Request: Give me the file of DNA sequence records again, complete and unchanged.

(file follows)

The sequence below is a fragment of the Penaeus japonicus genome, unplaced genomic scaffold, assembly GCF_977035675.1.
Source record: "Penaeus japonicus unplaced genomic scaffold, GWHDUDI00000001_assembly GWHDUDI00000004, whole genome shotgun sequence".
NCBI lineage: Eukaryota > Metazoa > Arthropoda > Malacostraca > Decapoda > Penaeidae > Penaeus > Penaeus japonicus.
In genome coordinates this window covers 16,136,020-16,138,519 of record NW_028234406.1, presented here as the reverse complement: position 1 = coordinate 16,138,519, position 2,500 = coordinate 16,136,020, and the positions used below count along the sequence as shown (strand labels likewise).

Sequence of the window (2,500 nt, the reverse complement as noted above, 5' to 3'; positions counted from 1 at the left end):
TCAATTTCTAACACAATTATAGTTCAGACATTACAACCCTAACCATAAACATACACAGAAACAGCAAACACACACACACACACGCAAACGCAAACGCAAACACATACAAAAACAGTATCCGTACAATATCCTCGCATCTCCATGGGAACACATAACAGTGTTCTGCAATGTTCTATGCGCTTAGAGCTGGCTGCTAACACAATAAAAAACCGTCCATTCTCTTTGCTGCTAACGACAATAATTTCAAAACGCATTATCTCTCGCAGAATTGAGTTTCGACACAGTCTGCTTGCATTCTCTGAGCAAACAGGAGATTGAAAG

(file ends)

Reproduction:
The sequence below is a fragment of the Penaeus japonicus genome, unplaced genomic scaffold, assembly GCF_977035675.1.
Source record: "Penaeus japonicus unplaced genomic scaffold, GWHDUDI00000001_assembly GWHDUDI00000004, whole genome shotgun sequence".
NCBI lineage: Eukaryota > Metazoa > Arthropoda > Malacostraca > Decapoda > Penaeidae > Penaeus > Penaeus japonicus.
In genome coordinates this window covers 16,136,020-16,138,519 of record NW_028234406.1, presented here as the reverse complement: position 1 = coordinate 16,138,519, position 2,500 = coordinate 16,136,020, and the positions used below count along the sequence as shown (strand labels likewise).

Sequence of the window (2,500 nt, the reverse complement as noted above, 5' to 3'; positions counted from 1 at the left end):
TCAATTTCTAACACAATTATAGTTCAGACATTACAACCCTAACCATAAACATACACAGAAACAGCAAACACACACACACACACGCAAACGCAAACGCAAACACATACAAAAACAGTATCCGTACAATATCCTCGCATCTCCATGGGAACACATAACAGTGTTCTGCAATGTTCTATGCGCTTAGAGCTGGCTGCTAACACAATAAAAAACCGTCCATTCTCTTTGCTGCTAACGACAATAATTTCAAAACGCATTATCTCTCGCAGAATTGAGTTTCGACACAGTCTGCTTGCATTCTCTGAGCAAACAGGAGATTGAAAG